People’s Park is a landmark. The university doesn’t like to mention it, but it became a city landmark in 1984 “for its historic and cultural importance to the City of Berkeley.” The landmark designation is not necessarily protective, but it’s worth noting in a community being trained to ignore its own significant moments in history.
In the eyes of sixteen-year-old Hunter McLaughlin*, “coming out” would be a gateway to a new life. It would give him the opportunity to live more honestly and with a renewed sense of authenticity to his true self. But when he told his parents that he was transgender, the “new life” that awaited him was one plagued by emotional abuse, threats of violence, and seemingly endless conflict.
On September 4, the Ninth Circuit Court of Appeals ruled that cities may not punish homeless people for sleeping outside in public spaces if they do not have access to shelter elsewhere. The case—Martin v. Boise—started way back in 2009, when six current and formerly homeless residents of Boise, Idaho sued the city for giving citations to people who were sleeping outside. The lawsuit rested on the notion that these citations violated the Eighth Amendment rights of Boise’s homeless residents, amounting to cruel and unusual punishment.
Dr. Phil, the affable problem-solving TV host, has a catch phrase he uses when defensive participants exhaust themselves telling him and the TV audience why they do things the way they do. He listens patiently. And then he says, “How’s that working for you?”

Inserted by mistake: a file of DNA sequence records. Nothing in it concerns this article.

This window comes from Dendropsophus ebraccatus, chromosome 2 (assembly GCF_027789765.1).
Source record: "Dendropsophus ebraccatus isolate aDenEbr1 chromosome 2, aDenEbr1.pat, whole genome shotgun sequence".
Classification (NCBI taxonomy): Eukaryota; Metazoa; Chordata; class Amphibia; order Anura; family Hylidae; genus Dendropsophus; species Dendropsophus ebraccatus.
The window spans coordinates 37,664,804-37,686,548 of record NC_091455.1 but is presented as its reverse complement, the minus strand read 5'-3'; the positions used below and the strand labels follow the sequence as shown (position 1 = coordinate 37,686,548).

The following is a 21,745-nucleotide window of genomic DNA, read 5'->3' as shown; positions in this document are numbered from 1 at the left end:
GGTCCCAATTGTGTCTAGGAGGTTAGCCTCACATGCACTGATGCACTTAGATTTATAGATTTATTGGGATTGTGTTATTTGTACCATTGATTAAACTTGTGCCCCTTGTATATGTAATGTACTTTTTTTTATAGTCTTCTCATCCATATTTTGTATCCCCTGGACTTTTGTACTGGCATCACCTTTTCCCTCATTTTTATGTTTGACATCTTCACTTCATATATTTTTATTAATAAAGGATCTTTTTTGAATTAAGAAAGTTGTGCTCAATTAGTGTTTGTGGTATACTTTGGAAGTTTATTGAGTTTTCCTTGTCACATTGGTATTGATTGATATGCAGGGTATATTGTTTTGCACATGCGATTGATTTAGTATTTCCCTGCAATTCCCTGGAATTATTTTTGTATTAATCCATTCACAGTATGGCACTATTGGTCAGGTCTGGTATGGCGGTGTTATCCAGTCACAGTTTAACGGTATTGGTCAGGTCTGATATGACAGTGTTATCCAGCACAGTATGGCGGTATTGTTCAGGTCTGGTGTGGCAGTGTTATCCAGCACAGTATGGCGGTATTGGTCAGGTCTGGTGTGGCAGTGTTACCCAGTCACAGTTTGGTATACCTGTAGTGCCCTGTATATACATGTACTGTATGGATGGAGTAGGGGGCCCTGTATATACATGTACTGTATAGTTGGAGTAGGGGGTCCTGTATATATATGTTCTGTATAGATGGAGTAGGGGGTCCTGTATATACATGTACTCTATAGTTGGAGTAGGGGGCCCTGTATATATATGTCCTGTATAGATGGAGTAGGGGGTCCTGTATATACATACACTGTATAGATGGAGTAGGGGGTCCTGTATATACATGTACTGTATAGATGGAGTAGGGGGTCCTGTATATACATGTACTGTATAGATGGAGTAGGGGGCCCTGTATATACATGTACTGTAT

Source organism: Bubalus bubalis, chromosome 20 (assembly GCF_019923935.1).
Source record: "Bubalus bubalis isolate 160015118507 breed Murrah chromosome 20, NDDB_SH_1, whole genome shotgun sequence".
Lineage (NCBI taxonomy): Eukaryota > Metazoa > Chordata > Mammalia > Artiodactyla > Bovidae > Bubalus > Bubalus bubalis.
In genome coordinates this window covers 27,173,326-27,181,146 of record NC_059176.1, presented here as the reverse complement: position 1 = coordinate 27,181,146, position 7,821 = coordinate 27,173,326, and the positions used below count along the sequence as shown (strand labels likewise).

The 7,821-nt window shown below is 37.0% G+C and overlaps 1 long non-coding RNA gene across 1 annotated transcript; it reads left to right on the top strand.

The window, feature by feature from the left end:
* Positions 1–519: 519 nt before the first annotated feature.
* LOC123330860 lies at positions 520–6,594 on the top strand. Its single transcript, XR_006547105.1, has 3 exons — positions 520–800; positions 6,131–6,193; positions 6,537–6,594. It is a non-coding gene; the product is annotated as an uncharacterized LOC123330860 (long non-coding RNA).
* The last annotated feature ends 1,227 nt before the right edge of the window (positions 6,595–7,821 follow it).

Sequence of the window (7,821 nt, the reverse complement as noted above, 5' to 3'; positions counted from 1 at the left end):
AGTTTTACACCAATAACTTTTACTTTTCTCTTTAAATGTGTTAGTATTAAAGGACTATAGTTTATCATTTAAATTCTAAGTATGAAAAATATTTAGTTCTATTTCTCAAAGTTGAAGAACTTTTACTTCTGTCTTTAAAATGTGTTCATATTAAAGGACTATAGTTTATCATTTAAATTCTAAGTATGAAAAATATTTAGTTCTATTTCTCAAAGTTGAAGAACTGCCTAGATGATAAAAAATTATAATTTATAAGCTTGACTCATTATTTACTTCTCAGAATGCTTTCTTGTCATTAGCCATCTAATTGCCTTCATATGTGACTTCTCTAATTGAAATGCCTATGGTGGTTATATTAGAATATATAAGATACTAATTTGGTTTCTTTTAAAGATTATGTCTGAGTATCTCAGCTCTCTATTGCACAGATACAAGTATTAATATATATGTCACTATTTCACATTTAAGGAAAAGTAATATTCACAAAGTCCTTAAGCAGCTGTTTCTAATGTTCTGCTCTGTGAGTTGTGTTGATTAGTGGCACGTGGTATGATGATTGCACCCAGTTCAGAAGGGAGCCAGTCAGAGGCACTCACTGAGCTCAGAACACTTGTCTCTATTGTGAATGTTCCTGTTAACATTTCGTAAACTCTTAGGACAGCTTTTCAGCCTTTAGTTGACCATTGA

Assembly Bill 186 would have provided safe injection sites for the intravenous drug-using population of San Francisco. It began its uphill battle three years ago. After years of trial and error, the bill finally passed the State Assembly and Senate in August, this time allowing just San Francisco to run three pilot safe injection sites for a trial period of three years.
In his essay titled, “San Francisco, You’ll Miss Your Tech Bros If They Flee,” Bloomberg Opinion columnist Noah Smith writes that the tech bubble is a victim of outsiders’ antipathy towards them. The essay suggests that it is more important that San Francisco retain its tech bubble than its longtime and native residents.
This November, Californians will vote on Prop 10, which will determine whether or not to repeal Costa-Hawkins—the 1995 law that placed limits on rent control in cities. If Prop 10 passes, it will be easier for California cities to lower their rents.
An alliance of tenant organizations is demanding a “full repeal of the Costa-Hawkins Rental Housing Act, nothing less.”